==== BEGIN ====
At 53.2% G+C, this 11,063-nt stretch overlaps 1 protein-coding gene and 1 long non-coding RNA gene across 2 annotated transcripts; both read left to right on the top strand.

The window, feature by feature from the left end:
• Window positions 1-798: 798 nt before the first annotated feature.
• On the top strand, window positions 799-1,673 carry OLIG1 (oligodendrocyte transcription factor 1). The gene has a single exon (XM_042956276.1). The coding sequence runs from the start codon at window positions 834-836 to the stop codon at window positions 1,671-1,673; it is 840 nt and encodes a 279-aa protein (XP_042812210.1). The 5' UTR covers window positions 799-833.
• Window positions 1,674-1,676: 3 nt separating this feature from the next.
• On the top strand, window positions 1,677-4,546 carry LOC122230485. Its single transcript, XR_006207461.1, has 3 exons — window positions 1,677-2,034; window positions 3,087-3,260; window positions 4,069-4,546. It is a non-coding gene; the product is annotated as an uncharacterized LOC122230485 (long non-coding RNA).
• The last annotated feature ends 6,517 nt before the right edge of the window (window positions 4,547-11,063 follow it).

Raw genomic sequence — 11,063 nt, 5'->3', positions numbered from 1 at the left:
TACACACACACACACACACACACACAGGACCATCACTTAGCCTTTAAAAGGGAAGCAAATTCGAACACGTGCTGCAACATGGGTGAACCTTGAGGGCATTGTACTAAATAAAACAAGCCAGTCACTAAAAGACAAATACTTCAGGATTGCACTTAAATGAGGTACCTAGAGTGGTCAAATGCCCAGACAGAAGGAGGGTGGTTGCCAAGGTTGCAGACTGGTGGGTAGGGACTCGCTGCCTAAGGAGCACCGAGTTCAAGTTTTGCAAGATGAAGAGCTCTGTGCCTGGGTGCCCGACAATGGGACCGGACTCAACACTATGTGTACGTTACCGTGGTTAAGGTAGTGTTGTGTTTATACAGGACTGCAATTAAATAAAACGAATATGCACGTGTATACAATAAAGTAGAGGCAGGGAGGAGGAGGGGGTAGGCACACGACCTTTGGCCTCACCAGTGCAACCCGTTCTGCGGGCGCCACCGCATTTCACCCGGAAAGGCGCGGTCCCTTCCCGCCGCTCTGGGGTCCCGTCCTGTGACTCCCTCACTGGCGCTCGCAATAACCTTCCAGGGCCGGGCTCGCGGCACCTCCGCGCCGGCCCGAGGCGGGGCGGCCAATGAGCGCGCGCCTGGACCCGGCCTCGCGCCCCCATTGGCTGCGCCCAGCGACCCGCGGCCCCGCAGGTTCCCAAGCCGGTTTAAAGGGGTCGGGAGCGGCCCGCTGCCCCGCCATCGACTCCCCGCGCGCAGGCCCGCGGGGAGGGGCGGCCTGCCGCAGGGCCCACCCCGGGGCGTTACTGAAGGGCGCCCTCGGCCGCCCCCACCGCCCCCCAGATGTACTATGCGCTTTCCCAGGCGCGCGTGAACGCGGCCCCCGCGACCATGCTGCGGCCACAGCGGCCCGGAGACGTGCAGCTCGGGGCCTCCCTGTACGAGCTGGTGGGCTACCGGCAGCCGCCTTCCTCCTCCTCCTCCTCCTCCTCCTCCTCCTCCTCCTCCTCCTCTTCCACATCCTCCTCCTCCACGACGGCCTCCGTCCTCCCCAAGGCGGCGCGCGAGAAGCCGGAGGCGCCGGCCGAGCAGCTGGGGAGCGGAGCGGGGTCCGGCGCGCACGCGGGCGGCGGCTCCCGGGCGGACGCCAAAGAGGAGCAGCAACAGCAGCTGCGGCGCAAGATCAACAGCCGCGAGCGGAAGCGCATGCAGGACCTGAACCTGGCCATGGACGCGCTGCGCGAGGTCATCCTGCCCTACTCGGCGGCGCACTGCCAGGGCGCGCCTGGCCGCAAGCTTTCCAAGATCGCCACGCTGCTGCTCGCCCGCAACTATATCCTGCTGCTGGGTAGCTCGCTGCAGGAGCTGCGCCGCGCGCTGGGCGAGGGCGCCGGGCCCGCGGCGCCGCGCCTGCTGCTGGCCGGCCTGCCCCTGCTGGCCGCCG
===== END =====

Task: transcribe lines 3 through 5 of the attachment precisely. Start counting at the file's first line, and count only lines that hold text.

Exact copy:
• Window positions 1-798: 798 nt before the first annotated feature.
• On the top strand, window positions 799-1,673 carry OLIG1 (oligodendrocyte transcription factor 1). The gene has a single exon (XM_042956276.1). The coding sequence runs from the start codon at window positions 834-836 to the stop codon at window positions 1,671-1,673; it is 840 nt and encodes a 279-aa protein (XP_042812210.1). The 5' UTR covers window positions 799-833.
• Window positions 1,674-1,676: 3 nt separating this feature from the next.